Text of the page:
Some 20 months after the introduction of Understatement Penalties, it is worth taking stock of where taxpayers find themselves following their introduction, and highlighting some of the challenges they are experiencing.
Many taxpayers have become all too familiar with this Understatement Penalty Percentage Table (fig. 1 below) contained in section 223 of the Tax Administration Act No 28 of 2011 (“the TAA”), which was mercifully amended earlier this year by the reduction of some of the penalty percentages:
Figure 1. Understatement Penalty Percentage Table
|Item||Behaviour||Standard case||If obstructive, or if it is a ‘repeat case’||Voluntary disclosure after notification of audit or investigation||Voluntary disclosure before notification of audit or investigation|
|(ii)||Reasonable care not taken in completing return||25%||50%||15%||0%|
|(iii)||No reasonable grounds for ‘tax position’ taken||50%||75%||25%||0%|
|(v)||Intentional tax evasion||150%||200%||75%||10%|
The understatement penalties – not to be confused with underestimation penalties imposed for underestimating provisional tax – are levied as result of a taxpayer’s understatement. An understatement is defined to mean any prejudice to SARS or the fiscus due to a default, omission, incorrect statement, or the failure to pay the correct amount of tax.
Burden of proof
Section 222(2) of the TAA requires the penalties to be calculated by applying the highest applicable understatement penalty to the relevant shortfall. Although the burden of proof, which it determines the applicable understatement penalty, is legislatively placed on SARS, we find that taxpayers are typically compelled to justify why SARS should not levy the more onerous percentages listed in the table.
Assessed losses and penalties
Taxpayers who find themselves in assessed loss positions have regularly been taken aback by SARS levying the penalties where timing errors have occurred. While an uncorrected error made by a taxpayer still in an assessed loss position will result in an understatement in a future year of assessment, by definition, an understatement cannot occur in the year of assessment. SARS, however, levy penalties on shortfalls resulting from the difference between the balance of an assessed loss corrected for an error and an assessed loss affected by an error. But it fails to consider whether SARS or the fiscus was prejudiced as a result or not.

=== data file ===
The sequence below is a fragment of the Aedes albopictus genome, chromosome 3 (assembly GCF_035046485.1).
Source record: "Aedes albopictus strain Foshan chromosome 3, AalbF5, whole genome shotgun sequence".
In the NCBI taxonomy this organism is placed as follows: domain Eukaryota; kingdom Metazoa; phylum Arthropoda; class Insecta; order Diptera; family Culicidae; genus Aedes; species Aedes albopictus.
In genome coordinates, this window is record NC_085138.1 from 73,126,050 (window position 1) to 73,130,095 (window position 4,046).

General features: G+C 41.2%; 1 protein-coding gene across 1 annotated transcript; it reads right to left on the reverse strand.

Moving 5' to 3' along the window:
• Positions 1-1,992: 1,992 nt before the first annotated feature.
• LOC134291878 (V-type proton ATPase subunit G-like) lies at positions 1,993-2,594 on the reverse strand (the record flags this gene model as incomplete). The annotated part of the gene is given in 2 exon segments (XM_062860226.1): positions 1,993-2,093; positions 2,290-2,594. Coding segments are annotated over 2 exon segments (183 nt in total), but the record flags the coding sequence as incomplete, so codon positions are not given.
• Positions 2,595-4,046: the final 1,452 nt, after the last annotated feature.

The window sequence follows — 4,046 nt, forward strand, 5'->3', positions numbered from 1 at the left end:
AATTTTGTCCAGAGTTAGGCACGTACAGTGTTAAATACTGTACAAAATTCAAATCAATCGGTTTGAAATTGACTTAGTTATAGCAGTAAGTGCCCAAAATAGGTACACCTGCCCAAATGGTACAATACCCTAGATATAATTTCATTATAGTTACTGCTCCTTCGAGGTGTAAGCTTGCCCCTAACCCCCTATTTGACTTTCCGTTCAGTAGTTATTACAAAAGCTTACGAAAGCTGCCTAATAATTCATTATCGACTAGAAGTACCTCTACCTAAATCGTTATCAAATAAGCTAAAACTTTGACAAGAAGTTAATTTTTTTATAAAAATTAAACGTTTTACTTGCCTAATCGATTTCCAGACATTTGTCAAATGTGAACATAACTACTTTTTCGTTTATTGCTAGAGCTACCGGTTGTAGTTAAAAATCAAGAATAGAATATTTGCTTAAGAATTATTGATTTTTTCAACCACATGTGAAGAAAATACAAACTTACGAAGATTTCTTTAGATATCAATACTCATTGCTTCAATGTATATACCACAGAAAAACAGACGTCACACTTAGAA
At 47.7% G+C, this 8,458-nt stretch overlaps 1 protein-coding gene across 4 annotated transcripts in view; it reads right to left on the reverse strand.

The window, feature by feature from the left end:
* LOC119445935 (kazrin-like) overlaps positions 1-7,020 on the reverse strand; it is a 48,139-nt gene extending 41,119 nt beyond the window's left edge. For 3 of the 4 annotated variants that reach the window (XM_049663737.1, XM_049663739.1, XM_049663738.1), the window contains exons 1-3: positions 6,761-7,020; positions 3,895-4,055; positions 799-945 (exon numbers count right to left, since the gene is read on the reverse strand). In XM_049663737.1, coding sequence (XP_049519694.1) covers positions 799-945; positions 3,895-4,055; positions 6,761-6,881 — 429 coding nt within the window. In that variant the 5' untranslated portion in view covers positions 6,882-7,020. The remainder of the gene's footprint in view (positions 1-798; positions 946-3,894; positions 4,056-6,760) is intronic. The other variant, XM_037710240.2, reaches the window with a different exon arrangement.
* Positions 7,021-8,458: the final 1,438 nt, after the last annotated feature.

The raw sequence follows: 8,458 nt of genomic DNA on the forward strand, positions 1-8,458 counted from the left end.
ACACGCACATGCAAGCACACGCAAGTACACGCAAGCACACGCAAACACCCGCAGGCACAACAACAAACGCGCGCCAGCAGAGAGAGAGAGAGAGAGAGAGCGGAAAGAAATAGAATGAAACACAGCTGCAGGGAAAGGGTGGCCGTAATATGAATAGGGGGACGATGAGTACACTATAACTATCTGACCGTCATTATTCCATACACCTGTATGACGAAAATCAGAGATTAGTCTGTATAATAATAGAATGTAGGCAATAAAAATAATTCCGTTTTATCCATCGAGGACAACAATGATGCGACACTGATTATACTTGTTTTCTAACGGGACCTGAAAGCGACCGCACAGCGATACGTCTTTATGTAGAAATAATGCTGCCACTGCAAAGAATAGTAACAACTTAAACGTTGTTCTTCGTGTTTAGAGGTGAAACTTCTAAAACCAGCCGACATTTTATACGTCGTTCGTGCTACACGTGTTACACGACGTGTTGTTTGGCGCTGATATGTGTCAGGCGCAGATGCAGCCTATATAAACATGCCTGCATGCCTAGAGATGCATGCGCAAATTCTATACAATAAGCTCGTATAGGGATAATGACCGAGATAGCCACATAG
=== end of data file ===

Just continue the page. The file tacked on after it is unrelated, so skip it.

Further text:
Bona fide errors
SARS may not levy the penalties if an understatement results from a ‘bona fide inadvertent error’. The term is unfortunately not defined and taxpayers are accordingly at the mercy of what SARS perceives this concept to mean. To date, we are yet to see SARS acknowledge that once the corporate veil is pierced a taxpayer is but human and prone to making mistakes, even where reasonable care is taken.
While it’s one thing to be aware of these penalties and to plan one’s tax matters accordingly, it’s quite another to be subjected to them on matters arising before their introduction. Currently, the penalties are levied retrospectively to understatements that occurred before the introduction of the penalty legislation. Our view is that it is unconstitutional and administratively unjust to apply legislation retrospectively, but this assessment is not shared by SARS.
As illustrated in the table, a taxpayer can avail itself of the Voluntary Disclosure Program (VDP) to disclose errors to SARS, preferably before notification of an audit or investigation, thereby reducing the penalty percentages significantly. However, disclosure under the VDP nevertheless requires awareness of errors and as humans, we unfortunately and inadvertently make errors without being aware of them.
We hope that in time, taxpayers and SARS can see eye-to-eye on these challenges. In the meantime, taxpayers are cautioned to take extra care in managing their tax matters, past and present.